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1.
Neurology ; 97(6): e619-e628, 2021 08 10.
Artigo em Inglês | MEDLINE | ID: mdl-34031205

RESUMO

OBJECTIVE: To construct a polygenic risk score (PRS) for stroke and evaluate its utility in risk stratification and primary prevention for stroke. METHODS: Using a meta-analytic approach and large genome-wide association results for stroke and stroke-related traits in East Asians, we generated a combined PRS (metaPRS) by incorporating 534 genetic variants in a training set of 2,872 patients with stroke and 2,494 controls. We then validated its association with incident stroke using Cox regression models in large Chinese population-based prospective cohorts comprising 41,006 individuals. RESULTS: During a total of 367,750 person-years (mean follow-up 9.0 years), 1,227 participants developed stroke before age 80 years. Individuals with high polygenic risk had an about 2-fold higher risk of incident stroke compared with those with low polygenic risk (hazard ratio [HR] 1.99, 95% confidence interval [CI] 1.66-2.38), with the lifetime risk of stroke being 25.2% (95% CI 22.5%-27.7%) and 13.6% (95% CI 11.6%-15.5%), respectively. Individuals with both high polygenic risk and family history displayed lifetime risk as high as 41.1% (95% CI 31.4%-49.5%). Individuals with high polygenic risk achieved greater benefits in terms of absolute risk reductions from adherence to ideal fasting blood glucose and total cholesterol than those with low polygenic risk. Maintaining favorable cardiovascular health (CVH) profile could substantially mitigate the increased risk conferred by high polygenic risk to the level of low polygenic risk (from 34.6% to 13.2%). CONCLUSIONS: Our metaPRS has great potential for risk stratification of stroke and identification of individuals who may benefit more from maintaining ideal CVH. CLASSIFICATION OF EVIDENCE: This study provides Class I evidence that metaPRS is predictive of stroke risk.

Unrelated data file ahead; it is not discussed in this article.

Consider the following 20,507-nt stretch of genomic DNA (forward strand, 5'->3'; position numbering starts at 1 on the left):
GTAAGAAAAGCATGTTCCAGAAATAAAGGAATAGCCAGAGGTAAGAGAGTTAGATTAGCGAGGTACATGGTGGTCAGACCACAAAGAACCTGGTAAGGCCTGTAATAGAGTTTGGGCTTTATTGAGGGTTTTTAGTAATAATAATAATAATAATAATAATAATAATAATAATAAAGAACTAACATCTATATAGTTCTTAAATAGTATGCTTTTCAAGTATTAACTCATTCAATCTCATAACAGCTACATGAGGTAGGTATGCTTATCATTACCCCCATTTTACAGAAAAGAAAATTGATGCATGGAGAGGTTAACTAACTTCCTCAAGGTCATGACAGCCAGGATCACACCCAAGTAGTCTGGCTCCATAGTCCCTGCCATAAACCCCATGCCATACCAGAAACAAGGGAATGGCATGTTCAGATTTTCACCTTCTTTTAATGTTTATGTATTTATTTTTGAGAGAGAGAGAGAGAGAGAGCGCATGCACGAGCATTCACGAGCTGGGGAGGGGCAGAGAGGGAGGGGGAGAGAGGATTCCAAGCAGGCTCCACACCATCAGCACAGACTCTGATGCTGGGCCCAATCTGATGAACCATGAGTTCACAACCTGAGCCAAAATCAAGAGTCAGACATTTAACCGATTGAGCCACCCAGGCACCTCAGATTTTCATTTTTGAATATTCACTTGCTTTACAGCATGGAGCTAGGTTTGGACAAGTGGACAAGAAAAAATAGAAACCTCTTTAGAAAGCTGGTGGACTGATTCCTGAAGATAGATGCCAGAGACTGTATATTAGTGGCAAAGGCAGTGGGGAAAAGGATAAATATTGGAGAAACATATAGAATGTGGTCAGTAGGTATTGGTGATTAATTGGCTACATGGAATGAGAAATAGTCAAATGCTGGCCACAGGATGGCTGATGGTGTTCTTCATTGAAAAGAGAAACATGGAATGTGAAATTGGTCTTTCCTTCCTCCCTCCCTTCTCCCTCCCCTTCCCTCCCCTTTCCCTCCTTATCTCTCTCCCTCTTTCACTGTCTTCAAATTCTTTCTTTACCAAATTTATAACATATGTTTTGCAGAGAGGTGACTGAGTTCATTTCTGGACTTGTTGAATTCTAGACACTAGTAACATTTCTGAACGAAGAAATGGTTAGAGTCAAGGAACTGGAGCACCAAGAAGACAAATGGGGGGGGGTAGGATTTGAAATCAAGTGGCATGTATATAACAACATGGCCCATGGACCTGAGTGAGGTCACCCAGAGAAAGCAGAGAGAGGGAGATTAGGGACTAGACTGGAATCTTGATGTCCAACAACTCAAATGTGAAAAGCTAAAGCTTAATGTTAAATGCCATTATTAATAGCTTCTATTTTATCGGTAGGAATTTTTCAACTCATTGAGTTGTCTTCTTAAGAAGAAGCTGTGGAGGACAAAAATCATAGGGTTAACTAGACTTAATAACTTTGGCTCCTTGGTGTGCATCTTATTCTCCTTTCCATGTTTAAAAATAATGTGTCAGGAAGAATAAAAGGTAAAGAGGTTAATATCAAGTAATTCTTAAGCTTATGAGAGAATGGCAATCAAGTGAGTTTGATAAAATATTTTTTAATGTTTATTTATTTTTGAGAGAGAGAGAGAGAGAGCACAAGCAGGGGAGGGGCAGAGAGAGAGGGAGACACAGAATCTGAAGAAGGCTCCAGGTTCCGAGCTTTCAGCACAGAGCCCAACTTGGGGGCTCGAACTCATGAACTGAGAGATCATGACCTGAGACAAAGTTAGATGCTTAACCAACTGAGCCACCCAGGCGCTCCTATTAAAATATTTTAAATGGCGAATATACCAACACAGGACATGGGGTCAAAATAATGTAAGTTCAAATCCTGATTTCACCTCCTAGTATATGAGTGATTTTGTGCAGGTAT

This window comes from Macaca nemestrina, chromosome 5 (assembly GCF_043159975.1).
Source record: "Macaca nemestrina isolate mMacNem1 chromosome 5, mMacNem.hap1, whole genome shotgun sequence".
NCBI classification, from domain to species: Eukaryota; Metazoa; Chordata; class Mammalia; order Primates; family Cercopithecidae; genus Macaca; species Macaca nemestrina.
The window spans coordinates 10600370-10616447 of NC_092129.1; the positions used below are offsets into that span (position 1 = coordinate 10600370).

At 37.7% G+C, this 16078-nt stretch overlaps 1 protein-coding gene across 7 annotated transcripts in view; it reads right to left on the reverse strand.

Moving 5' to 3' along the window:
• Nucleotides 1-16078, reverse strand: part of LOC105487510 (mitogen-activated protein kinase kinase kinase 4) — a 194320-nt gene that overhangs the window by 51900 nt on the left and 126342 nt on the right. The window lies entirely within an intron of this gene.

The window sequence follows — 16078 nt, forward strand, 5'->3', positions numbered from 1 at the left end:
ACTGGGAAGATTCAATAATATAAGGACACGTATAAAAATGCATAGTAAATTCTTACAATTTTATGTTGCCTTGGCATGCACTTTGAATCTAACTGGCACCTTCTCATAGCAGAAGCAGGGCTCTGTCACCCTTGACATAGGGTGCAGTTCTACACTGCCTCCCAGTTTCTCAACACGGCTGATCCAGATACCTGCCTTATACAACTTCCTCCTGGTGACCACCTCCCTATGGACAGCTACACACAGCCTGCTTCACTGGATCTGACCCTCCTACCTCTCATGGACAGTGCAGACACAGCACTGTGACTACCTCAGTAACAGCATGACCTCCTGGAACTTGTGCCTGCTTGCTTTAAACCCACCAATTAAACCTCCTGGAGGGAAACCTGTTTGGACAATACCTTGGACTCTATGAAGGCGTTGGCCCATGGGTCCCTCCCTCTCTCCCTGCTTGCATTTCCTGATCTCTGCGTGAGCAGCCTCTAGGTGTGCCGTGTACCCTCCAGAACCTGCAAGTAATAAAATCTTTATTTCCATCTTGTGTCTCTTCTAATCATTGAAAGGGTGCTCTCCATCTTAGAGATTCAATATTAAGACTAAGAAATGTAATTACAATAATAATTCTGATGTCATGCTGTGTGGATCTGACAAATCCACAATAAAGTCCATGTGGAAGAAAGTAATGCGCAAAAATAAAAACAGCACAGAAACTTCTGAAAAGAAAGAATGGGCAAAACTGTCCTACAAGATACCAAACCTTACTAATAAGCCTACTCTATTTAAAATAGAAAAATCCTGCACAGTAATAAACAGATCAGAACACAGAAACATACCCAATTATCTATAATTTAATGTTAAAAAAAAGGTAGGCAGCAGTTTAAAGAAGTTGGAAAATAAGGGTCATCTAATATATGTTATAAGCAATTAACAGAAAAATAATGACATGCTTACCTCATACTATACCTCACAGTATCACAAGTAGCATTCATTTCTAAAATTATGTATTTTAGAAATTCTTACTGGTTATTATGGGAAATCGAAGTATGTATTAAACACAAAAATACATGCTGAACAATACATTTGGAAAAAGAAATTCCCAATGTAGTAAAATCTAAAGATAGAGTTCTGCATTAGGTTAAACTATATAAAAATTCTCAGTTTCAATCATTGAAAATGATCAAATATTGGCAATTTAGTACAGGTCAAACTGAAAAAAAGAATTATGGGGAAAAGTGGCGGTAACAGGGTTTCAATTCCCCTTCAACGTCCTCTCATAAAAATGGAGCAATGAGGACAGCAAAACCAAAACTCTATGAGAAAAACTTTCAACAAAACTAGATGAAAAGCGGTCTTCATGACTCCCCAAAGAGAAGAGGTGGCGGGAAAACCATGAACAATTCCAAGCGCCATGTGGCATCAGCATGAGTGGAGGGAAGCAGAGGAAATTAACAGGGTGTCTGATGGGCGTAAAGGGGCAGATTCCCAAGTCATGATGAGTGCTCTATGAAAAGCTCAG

Assuntos
Predisposição Genética para Doença , Fatores de Risco de Doenças Cardíacas , Medição de Risco , Acidente Vascular Cerebral/epidemiologia , Acidente Vascular Cerebral/genética , Adulto , Idoso , Grupo com Ancestrais do Continente Asiático , Estudos de Casos e Controles , China/epidemiologia , Estudos de Coortes , Feminino , Predisposição Genética para Doença/epidemiologia , Predisposição Genética para Doença/genética , Estudo de Associação Genômica Ampla , Humanos , Incidência , Masculino , Metanálise como Assunto , Pessoa de Meia-Idade , Modelos Estatísticos , Herança Multifatorial , Reprodutibilidade dos Testes , Medição de Risco/métodos , Medição de Risco/normas , Acidente Vascular Cerebral/sangue , Acidente Vascular Cerebral/prevenção & controle
2.
Mayo Clin Proc ; 96(6): 1407-1417, 2021 06.
Artigo em Inglês | MEDLINE | ID: mdl-33890576

RESUMO